I have a good friend, a colleague in the Fintech Start-up space who submitted an entry for funding for a Blockchain Start-up. The ‘deciding committee’ rejected the opportunity on the grounds that nothing the start-up could do, a ‘Trusted Third Party’ couldn’t do.
That’s the point.
Blockchain is the technology behind Bitcoin, the digital currency. Can you have a currency with a trusted third party? Of course. All currencies rely on trusted third parties. Usually the government, or a government agency. The whole point of Bitcoin is that you now have a currency without a trusted third party. Because the technology codifies the trust.
So to reject a start-up because you could do the same thing with a trusted third party is ridiculous. Of course you can. That’s the whole point of Blockchain.
We need to move beyond the legacy evaluation of innovation in Australia, and consider the subtleties and opportunities of nascent technology.
One of the slight annoyances in my work, entirely my fault, is leaving my access pass somewhere else, and having to wait for a friendly colleague to tailgate. How do they ensure who I am? Facial recognition of course.
Of course this is embarrassing at best, and in remote offices can be frustrating at worst. Often I’ll have to sign for a Temporary Pass to get into an office.
Insecurity Through Scale
Then there’s the ridiculous number of systems, even within an Enterprise, that don’t use SSO (Single Sign On). The number of websites have a login for numbers in the hundreds.
Which is one reason the iOS fingerprint reader is so powerful. It’s two factor, combining something I have (the iPhone) with something I am (the fingerprint) to authenticate me to any number of systems, and shortly, payments.
But there are times, most times actually, but let’s keep it to handsfree times, when you need authenticated access to information and you don’t have the time, or the means, to type in a password or touch a finger pad. Let’s say you’re a doctor treating a patient, or a harried traveller checking in for a flight.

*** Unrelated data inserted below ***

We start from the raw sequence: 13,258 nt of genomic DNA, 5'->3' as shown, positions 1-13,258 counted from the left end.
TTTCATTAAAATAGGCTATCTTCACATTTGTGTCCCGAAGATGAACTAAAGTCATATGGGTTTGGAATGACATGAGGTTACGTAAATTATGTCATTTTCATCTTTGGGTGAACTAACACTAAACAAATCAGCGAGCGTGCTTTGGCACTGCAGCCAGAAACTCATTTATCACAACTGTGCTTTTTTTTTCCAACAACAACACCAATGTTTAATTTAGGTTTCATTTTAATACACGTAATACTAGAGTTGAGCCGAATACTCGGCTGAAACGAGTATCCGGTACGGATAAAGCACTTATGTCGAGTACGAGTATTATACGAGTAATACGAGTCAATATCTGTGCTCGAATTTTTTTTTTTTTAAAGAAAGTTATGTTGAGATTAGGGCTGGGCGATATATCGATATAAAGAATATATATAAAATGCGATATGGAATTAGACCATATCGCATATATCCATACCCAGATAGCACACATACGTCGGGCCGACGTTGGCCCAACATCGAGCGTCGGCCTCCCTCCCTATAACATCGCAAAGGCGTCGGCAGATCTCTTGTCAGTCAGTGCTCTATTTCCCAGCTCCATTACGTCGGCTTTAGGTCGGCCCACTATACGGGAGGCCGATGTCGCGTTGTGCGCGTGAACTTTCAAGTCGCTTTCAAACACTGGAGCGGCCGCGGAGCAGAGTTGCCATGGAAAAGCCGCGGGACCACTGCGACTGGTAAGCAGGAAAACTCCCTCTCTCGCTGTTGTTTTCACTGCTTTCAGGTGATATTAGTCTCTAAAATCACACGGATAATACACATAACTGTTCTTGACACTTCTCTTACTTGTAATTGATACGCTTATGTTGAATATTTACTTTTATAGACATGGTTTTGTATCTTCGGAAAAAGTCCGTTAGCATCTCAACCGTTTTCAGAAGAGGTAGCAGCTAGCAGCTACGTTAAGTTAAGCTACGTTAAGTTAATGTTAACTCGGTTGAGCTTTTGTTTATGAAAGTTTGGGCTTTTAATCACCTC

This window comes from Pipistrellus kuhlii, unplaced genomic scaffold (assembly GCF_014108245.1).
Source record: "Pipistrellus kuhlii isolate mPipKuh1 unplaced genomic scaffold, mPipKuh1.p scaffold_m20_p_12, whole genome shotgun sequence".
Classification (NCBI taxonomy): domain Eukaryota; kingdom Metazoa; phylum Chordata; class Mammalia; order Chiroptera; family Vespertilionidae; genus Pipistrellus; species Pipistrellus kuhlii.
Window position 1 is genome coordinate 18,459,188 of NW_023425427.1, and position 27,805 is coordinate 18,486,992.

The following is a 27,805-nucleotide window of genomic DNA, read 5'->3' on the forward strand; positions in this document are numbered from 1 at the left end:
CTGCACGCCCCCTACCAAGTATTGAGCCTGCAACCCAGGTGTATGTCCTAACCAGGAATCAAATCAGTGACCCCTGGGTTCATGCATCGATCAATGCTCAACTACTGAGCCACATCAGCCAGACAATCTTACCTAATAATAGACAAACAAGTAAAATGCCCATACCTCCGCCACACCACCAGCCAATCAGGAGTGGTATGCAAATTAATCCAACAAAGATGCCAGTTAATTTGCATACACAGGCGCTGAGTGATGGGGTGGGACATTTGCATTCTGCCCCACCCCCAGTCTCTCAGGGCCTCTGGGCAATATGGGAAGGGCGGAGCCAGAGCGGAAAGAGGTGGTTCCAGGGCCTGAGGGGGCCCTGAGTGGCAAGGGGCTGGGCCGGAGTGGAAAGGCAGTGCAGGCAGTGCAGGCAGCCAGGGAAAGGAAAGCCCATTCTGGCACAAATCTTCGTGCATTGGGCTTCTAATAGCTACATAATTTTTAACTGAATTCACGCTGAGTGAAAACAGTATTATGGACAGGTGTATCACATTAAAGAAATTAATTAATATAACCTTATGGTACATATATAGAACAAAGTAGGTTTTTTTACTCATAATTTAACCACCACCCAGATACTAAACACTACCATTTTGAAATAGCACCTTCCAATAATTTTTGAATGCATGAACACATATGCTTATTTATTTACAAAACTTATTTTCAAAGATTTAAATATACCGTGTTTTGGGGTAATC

Facial recognition is no longer the stuff of dystopian Sci-Fi movies. As an industry, border protection, police, and security services have been using this for well over a decade.
And with the power of Moore’s Law, the compute power you need to process a face accurately is well within the reach of consumers. Even for large set recognition, we have technology that does a good job of recognising customers for focussed concierge.
Just look how accurate Facebook is at suggesting a name tag for photos you upload to the site.
It won’t be long before passwords (at least typed ones) and access cards are a quaint footnote in history.
What does this mean for Trust, Privacy, and Personal Liberty?
Back in '95 when I worked for Nokia I used to visit our sister factory in Oulu. Situated in northern Finland, Oulu is some 200kms south of the Arctic Circle. It get's pretty dark and cold in winter, and a popular attraction is to walk on the sea.
Which is pretty cool. Especially for someone who grew up on the coast in South Africa, instructed scuba, and has sailed across an ocean.
Cool is one word. Daunting another. I only ever set foot on the sea. Out in the distance, miles from shore, locals enjoyed themselves.
It would take a lot to get me to walk very far onto the ice. Even then it would only be with a local guide I knew very well, intimate with the area. Even though rationally I can see the ice can support me, I can believe it will. To put my faith in the ice needs more than just rational belief.
There's a visceral element to faith that is deeper than logic. In fact faith often requires that depth to trust [someone] even when all the 'evidence' points to a different conclusion. Trusting your spouse's isn't cheating, even when it appears they are.
Those people comfortable out on the ice have been doing it winter after winter for years. For generations. They understand the reliability, and are intimate with all of the moods of the ice.
Ultimately, of course, it's a decision. You choose to have faith and walk, or choose not to and don't. Or you choose not to, and live a life of continual risk assessment. Not that faith should ever be 'blind' just that there are more factors at play than can rationally be explained.
Unfortunately not enough people leave the beach and walk further from their comfort zone each day, so they develop neither the science nor the faith.